Uncommon Vows
by Mary Jo Putney, historical (2003, reissue)
Signet, $7.50, ISBN 0-451-21068-9


Everyone has a book that she knows she should love but doesn't, I'm sure. One of mine is Mary Jo Putney's Uncommon Vows. This medieval romance has all the elements that should appeal to me: a classic screwed-up premise, a strong heroine, and an uniquely messed-up hero. But at the end of the day, this story is still too light to appeal to me - it's like walking into a gourmet restaurant only to be served fried chicken that tastes just like something Colonel Sanders cooks up at quarter the price. Most of my dissatisfaction lies in Ms Putney's heavy-handed and saccharine way of resolving the story.

But first, the story. Meriel de Vere is young novice whose dreams hint that she is not cut out to be a nun. She first meets our hero Adrian de Lancey when he and his men are busy fighting off an ambush and is taken with his prowess. They meet again six years later when Meriel is now living with her brother. She goes falcon hunting only to lose her falcon and in her search for her lost birdie, she stumbles instead upon Adrian's hunting party. Adrian mistakes her for a peasant and so taken with lust is he that I don't think he will even listen to reason. Grasping on a flimsiest of reason, he captures her, holds her captive in his castle, and tries all he can to get her to be his mistress.

Adrian is an unusual hero in that he is supposed to be a priest until his brothers were killed and he is called to inherit his father's title and the responsibilities that come with the title. He abhors violence but is too dutiful to shirk away from his newfound responsibilities, so you can imagine that this is one very unhappy man. Meriel causes all his pent-up emotions to burst forth and he can barely recognize who he has turned into at the end of the day. While this is a captive story, Adrian is never physically abusive to Meriel. But he isn't above using psychological coercion. Meriel, to her credit, never gives in one whit. That is, until comes a plot twist in the story that in the hands of another author may make me groan in disgust, but it still works very well here.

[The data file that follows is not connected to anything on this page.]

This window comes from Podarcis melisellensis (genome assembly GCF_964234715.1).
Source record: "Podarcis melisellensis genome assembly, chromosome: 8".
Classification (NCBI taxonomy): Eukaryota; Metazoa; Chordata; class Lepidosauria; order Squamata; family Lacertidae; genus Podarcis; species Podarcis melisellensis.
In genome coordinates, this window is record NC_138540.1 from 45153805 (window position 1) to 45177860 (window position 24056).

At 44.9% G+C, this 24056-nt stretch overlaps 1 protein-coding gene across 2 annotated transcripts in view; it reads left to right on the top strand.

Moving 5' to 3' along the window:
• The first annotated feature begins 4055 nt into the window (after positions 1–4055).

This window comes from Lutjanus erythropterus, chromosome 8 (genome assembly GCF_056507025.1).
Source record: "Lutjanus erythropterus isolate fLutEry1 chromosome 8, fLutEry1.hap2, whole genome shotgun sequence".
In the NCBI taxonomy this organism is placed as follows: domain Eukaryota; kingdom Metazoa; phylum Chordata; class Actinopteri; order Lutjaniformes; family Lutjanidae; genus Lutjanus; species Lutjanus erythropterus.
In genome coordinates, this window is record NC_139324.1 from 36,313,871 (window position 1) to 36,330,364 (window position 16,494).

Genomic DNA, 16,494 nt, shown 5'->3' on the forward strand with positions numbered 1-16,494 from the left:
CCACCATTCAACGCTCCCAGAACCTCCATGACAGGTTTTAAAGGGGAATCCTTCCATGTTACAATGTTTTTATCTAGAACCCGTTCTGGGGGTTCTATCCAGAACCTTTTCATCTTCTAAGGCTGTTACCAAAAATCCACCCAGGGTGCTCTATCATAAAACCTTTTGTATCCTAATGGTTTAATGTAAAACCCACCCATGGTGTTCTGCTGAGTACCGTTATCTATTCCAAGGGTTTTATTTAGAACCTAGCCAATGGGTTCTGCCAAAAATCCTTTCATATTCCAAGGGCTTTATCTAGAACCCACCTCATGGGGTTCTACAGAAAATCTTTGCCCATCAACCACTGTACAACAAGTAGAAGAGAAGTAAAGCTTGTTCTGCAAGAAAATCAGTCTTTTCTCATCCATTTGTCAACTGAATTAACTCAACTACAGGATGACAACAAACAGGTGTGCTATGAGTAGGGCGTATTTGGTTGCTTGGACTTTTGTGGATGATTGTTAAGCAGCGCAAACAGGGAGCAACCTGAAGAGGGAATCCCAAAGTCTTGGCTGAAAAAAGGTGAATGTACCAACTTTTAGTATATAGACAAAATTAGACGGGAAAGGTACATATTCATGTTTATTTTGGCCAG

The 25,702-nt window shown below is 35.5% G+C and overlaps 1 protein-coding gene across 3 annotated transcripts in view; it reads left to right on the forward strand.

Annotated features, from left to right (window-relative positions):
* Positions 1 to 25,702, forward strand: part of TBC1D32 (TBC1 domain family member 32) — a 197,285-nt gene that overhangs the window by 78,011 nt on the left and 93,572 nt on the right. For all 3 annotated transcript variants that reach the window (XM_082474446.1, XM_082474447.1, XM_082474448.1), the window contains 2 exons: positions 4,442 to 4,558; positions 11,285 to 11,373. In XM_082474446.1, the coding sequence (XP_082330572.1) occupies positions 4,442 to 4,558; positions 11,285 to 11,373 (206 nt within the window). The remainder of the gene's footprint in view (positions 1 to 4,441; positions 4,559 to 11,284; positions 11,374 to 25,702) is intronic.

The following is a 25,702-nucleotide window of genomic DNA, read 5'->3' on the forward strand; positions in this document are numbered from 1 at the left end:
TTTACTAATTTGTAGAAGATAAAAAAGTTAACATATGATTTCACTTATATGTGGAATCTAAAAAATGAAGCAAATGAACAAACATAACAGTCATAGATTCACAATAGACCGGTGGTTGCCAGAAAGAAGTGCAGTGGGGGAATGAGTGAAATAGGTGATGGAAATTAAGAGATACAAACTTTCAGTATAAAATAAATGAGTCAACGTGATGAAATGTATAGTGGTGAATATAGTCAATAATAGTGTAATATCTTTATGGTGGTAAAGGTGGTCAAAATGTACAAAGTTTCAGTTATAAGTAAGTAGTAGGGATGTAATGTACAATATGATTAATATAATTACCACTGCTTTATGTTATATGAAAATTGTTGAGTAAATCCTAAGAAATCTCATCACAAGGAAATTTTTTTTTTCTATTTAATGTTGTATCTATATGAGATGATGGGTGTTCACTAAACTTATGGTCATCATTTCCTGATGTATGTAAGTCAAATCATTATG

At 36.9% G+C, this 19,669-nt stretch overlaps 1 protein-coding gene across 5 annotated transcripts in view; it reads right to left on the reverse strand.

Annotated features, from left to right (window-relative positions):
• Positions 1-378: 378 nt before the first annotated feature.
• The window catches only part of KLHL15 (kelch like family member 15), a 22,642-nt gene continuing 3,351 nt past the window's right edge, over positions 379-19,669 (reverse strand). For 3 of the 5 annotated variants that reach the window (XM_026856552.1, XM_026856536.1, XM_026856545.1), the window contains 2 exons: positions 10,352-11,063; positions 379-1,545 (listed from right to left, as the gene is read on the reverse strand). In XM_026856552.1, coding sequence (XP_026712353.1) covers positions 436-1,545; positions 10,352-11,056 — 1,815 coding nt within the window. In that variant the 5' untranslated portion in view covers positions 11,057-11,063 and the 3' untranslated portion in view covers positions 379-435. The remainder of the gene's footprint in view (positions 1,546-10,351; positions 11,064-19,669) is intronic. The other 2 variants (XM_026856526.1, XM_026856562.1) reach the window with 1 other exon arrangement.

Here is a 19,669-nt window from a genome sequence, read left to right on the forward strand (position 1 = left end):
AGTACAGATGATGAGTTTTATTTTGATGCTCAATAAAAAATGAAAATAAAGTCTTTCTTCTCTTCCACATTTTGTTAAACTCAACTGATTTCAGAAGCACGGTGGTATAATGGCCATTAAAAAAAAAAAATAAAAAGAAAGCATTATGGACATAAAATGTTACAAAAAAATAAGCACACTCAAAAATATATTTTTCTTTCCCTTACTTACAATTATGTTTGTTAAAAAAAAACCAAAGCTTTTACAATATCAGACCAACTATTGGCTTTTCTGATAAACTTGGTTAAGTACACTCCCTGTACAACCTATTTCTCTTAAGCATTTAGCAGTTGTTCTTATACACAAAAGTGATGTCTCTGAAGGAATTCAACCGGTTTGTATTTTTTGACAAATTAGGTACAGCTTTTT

That is, until the story descends into a too-sweet haze of sugary schmaltz moments and peacecakes soon after this plot twist happens. The story never truly recovers from this, especially not when the final confrontation between Meriel and Adrian has these two sprouting exchanges that make me feel like an audience member during the taping of the latest Oprah Winfrey show. I am quite disappointed by this because Uncommon Vows starts out as a gripping character study of Adrian de Lancey (Meriel is a more straightforward and rather one-dimensional "I need to be free and independent" type whose main function is to drive Adrian crazy) but somehow mutates into Ms Putney's talkshow about love, peace, understanding, and forgiveness.

The approach to the subject of forgiveness in this book is not as bad as that in, say, Dearly Beloved where the whole love and understanding thing is taken to new heights of ridiculousness when the heroine in that story actually considers her rape by her hero by the end of the story as not-that-bad because he was so hurt and tortured by his Evil Slut Mother; since they are together at the end, it's the cue for some happy music to play. But it's still bad enough, the resolution of Uncommon Vows, because the message is too simplistic and maybe even too optimistic to the point that it reduces all semblance of grey in this story into a black and white matter. The author ends up treating the theme of forgiveness in a too-flippant manner, like a rushed summary of the need for love and understanding by Oprah's guest shrink when time is running out and they need to wrap up the show ASAP.

Because I find the author's treatment of redemption too sweet as well as too simplistic in a talk-show style where everything is okay after a group hug at the end of the day, Uncommon Vows fails to work me with on the same level as, say, some of the really good Anne Stuart romances in the early 1990s. For example, I love how Nicholas Blackthorne is an amoral rake that ends up changing for the better despite his "best" intentions because of love. There are all sorts of shades of grey in Nicholas Blackthorne that captivate me because the author isn't afraid to let Nicholas be wicked and even cruel. On the other hand, Ms Putney's approach to redemption is too heavy-handed that unlike A Rose At Midnight, say, Uncommon Vows feels like a preach tract instead of a subversive and wicked tale of redemption and love. At the end of the day, my head may tell me that this book is well-written and very readable but my heart remains unmoved.

Rating: 74


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